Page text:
Black France, White Europe: Youth, Race, and Belonging in the Postwar Era (Hardcover)
Black France, White Europe illuminates the deeply entangled history of European integration and African decolonization. Emily Marker maps the horizons of belonging in postwar France as leaders contemplated the inclusion of France's old African empire in the new Europe-in-the-making. European integration intensified longstanding structural contradictions of French colonial rule in Africa: Would Black Africans and Black African Muslims be French? If so, would they then also be European? What would that mean for republican France and united Europe more broadly?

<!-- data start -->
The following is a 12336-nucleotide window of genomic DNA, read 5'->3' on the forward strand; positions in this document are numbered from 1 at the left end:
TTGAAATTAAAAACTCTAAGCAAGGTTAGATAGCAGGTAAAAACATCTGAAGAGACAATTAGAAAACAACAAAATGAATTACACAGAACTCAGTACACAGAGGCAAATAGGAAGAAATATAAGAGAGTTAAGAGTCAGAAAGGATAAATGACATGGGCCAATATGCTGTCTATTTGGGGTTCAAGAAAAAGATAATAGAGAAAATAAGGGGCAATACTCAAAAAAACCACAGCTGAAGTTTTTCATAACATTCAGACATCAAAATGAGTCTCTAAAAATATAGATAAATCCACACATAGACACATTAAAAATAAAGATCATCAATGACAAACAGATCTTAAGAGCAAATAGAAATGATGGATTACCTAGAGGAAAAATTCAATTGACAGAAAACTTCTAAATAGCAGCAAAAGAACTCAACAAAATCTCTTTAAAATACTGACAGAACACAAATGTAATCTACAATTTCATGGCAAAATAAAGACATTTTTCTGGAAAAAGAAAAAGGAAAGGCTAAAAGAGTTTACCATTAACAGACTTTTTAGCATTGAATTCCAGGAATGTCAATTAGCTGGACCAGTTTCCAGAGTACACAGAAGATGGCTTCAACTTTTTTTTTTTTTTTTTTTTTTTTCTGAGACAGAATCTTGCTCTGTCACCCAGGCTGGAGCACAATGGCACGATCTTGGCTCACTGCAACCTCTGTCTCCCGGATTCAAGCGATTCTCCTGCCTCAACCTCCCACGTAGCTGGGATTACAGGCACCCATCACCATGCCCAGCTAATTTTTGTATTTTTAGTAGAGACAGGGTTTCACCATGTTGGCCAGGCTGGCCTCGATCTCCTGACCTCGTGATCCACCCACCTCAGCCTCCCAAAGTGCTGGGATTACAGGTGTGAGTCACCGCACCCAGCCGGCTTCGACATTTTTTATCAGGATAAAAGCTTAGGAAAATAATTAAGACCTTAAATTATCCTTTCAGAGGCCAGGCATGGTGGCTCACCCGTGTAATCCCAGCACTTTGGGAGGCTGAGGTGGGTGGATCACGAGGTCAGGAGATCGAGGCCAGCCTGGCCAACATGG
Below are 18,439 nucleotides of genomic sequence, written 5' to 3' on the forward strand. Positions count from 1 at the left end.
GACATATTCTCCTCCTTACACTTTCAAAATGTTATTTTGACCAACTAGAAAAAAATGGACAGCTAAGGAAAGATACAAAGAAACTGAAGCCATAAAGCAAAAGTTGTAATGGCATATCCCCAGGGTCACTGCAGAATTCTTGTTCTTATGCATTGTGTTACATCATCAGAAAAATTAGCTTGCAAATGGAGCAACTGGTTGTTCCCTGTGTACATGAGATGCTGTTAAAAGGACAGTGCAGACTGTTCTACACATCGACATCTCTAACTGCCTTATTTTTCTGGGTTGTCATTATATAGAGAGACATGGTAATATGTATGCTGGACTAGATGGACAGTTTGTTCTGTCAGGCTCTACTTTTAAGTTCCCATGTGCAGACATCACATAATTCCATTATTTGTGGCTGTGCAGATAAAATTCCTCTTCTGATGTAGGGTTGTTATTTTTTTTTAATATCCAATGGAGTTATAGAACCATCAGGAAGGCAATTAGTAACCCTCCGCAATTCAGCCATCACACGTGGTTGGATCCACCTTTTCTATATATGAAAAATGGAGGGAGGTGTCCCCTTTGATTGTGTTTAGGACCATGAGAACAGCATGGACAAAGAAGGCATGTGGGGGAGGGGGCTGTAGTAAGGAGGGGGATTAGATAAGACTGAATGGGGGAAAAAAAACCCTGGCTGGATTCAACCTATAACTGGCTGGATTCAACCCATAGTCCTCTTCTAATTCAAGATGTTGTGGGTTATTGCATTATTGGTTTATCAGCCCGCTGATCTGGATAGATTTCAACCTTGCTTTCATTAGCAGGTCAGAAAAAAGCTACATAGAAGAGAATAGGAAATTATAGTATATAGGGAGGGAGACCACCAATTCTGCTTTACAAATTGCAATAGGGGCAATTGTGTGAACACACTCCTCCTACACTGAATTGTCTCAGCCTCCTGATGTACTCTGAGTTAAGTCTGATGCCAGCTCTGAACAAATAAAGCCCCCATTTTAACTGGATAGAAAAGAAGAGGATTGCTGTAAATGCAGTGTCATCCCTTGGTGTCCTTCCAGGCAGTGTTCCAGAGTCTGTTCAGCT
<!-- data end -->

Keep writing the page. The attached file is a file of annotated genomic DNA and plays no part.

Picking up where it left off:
Marker examines these questions through the lens of youth, amid a surprising array of youth and education initiatives to stimulate imperial renewal and European integration from the ground up. She explores how education reforms and programs promoting solidarity between French and African youth collided with transnational efforts to make young people in Western Europe feel more European. She connects a particular postwar vision for European unity--which coded Europe as both white and raceless, Christian and secular--to crucial decisions about what should be taught in African classrooms and how many scholarships to provide young Africans to study and train in France. That vision of Europe also informed French responses to African student activism for racial and religious equality, which ultimately turned many young francophone Africans away from France irrevocably. Black France, White Europe shows that the interconnected history of colonial and European youth initiatives is key to explaining why, despite efforts to strengthen ties with its African colonies in the 1940s and 1950s, France became more European during those years.